Text by Liana Aghajanian, photos © K. Shamlian
In a secluded corner of Gyumri’s Central Park, sits a small room full of enough Soviet-era arcade games to dizzy up visions of Brezhnev, propaganda posters and the KGB keeping tabs on your every move. But while it might appear to be a preserved, colorful museum exhibiting what child’s play might have been like during the mighty CCCP, it is actually a fully functioning game room that has remained the same – through the collapse of the Soviet Union, tragic 1988 Gyumri earthquake and Armenia’s transition into independence under three separate presidents – for 30 years.
For 16 of those, 70-year-old Laura Sahakian (pictured above) has been at the helm of the arcade, handing out 15-Kopek coins to Gyumri’s school kids who come in for a bit of afternoon fun, and even tourists stretching from Holland to America, perhaps fascinated with discovering a piece of history that has remained in tact, while the city’s breathtaking architecture, population and reputation for a bustling cultural center has sustained irreparable damage.
At one time, the arcade was so popular, that many didn’t get a chance to try their luck at games, that according to one military manual were created “for the purposes of “entertainment and active leisure, as well as the development of visual-estimation abilities.”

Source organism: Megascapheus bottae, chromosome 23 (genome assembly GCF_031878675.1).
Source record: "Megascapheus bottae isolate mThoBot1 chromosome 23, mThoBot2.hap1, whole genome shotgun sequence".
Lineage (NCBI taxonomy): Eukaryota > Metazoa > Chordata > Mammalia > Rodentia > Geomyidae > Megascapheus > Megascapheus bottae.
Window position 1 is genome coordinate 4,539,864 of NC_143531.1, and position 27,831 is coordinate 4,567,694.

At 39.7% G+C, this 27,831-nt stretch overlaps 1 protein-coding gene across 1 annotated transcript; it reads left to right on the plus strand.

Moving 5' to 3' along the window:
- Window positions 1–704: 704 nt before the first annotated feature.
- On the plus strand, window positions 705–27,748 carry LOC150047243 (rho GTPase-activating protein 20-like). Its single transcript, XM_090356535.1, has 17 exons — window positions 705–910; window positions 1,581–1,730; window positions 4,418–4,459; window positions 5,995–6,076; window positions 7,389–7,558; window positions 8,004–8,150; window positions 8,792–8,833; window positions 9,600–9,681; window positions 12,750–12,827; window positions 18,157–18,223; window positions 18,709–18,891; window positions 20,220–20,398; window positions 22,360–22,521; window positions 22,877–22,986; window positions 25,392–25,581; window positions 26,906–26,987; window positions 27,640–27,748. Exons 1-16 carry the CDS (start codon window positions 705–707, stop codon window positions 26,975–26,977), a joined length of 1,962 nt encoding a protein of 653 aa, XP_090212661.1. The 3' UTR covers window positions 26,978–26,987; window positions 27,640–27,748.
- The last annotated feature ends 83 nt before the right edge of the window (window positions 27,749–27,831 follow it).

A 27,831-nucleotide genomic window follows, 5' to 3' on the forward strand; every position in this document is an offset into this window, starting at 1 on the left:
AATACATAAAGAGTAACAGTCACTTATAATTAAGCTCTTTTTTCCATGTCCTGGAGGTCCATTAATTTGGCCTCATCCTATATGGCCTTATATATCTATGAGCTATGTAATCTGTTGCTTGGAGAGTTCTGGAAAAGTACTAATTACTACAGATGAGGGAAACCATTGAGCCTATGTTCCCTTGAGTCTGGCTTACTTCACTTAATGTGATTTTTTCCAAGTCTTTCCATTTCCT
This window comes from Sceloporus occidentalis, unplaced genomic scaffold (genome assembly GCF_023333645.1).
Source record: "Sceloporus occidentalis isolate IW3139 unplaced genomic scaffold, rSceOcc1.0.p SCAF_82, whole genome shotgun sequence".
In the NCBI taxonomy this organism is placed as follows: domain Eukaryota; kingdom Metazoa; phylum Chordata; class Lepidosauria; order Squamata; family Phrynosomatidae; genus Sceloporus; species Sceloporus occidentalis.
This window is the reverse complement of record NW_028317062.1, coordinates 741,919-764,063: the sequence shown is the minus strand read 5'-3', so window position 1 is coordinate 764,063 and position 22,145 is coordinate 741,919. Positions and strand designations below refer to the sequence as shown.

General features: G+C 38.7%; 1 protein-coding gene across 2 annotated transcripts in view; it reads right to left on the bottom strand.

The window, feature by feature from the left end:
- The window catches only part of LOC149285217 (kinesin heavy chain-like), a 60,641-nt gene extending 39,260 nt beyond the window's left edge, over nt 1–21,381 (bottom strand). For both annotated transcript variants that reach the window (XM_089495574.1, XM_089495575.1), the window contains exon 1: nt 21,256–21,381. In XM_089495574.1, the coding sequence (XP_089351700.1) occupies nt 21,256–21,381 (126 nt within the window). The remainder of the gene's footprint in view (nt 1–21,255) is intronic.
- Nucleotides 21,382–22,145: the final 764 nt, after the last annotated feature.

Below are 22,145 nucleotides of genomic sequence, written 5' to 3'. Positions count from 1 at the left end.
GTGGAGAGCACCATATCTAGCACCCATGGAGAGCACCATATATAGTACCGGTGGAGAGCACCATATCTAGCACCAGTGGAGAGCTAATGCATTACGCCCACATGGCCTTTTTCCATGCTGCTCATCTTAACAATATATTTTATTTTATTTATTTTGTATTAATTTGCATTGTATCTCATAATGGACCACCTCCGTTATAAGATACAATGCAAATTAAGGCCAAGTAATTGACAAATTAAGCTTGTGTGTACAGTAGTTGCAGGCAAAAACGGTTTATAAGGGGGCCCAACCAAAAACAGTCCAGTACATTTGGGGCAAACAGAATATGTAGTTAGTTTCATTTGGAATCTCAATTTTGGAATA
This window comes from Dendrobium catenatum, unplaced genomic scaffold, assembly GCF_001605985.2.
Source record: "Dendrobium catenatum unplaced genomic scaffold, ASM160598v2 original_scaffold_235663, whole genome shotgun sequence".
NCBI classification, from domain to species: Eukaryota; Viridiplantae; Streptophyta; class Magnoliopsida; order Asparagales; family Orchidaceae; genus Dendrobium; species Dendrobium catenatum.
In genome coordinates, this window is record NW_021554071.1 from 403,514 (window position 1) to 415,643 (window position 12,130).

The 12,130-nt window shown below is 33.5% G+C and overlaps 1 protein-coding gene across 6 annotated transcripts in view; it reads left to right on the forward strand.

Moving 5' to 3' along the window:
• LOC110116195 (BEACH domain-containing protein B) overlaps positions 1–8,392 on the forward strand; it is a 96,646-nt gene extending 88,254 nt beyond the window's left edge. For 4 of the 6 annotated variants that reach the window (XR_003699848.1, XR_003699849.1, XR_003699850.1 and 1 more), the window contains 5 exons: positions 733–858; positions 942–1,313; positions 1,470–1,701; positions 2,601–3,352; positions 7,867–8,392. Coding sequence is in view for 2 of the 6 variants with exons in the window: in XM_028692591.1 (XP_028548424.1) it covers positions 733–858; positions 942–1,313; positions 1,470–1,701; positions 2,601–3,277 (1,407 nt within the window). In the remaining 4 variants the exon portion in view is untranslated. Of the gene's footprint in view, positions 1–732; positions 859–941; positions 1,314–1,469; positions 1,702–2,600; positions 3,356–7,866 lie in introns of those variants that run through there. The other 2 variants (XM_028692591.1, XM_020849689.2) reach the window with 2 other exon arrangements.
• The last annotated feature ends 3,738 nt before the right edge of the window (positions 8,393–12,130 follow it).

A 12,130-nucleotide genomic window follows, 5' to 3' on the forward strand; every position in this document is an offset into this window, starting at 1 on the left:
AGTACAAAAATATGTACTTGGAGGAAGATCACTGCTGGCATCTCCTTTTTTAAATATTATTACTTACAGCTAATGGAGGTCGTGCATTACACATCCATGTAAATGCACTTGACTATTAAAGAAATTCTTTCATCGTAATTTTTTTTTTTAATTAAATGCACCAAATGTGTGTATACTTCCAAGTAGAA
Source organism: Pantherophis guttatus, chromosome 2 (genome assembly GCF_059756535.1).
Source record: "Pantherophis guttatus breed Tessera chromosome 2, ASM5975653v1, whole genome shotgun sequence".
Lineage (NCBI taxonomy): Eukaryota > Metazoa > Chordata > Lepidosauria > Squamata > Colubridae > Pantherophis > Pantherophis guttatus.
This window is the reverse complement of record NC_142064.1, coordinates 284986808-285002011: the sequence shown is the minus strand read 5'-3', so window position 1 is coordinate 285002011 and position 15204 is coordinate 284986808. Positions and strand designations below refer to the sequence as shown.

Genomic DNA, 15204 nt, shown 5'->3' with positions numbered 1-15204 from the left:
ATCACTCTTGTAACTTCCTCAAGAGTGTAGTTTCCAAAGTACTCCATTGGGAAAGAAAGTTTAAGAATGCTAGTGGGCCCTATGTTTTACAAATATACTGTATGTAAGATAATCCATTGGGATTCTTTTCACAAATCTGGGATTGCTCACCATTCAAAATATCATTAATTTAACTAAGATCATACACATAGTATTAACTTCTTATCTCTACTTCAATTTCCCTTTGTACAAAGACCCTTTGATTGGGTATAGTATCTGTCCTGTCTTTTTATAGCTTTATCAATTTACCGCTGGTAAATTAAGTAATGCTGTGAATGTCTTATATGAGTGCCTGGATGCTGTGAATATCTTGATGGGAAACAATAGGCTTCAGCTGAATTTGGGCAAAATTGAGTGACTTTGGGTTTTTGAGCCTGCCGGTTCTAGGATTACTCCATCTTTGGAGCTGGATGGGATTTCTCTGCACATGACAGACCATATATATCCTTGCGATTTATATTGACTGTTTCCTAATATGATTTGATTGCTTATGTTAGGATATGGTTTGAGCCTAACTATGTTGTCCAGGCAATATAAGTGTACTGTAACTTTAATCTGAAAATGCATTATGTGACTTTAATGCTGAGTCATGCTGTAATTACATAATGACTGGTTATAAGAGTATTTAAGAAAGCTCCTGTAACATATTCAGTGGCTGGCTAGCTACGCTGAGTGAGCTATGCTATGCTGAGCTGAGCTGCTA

“You couldn’t even come in here to play,” says Sahakian. “There was no room.”
The games, ranging from a “Turnip Strength Tester” (“Репка Силомер” or “Repka Silomer”) adapted from a story about a large turnip that needed three people, including family pets to pull it out of the ground to target shooting and car racing contraptions and even one basketball are flanked by large anthropormphic versions of a wolf, fox and rabbit – characters from old Russian childrens’ tales that Sahakian knows from memory.
She sits at her desk, near a buzzing television, scattered newspapers and a fan – a small relief from the heat, smiling at all who come through her humble door, frequently getting up to encourage shy, pre-adolescent customers to push this button harder or aim that toy pistol higher.
Beneath her hospitality and humor, lies a common story for Gyumri’s residents. Sahakian lost two children – daughters, grandchildren and her husband in the earthquake that still seems to be shaking the city emotionally and physically.
She works in the arcade to make ends meet for her and her remaining son, but she used to be the chief accountant at a bank before the earthquake hit, killing upwards of up to 50,000, though locals claim the number was much higher.
“Gyumri was such a beautiful city,” she says with tears in her eyes, holding a keychain with a photo of one of her daughters. “There were so many jobs here. We had fabric, textile and steel factories – even a bicycle factory. Now there’s nothing. They’re talking about emigration every day on the news. If there weren’t remittances [from abroad] how would these people survive?”
Despite her troubles, Sahakian loves entertaining passers-by, even if she doesn’t speak their same language. In a strange way, the Soviet Arcade of Gyumri seems to be keeping the memory of what life was like not only for game-hungry children and Soviet buffs, but Sahakian. For better or for worse, the past lives on for all of them…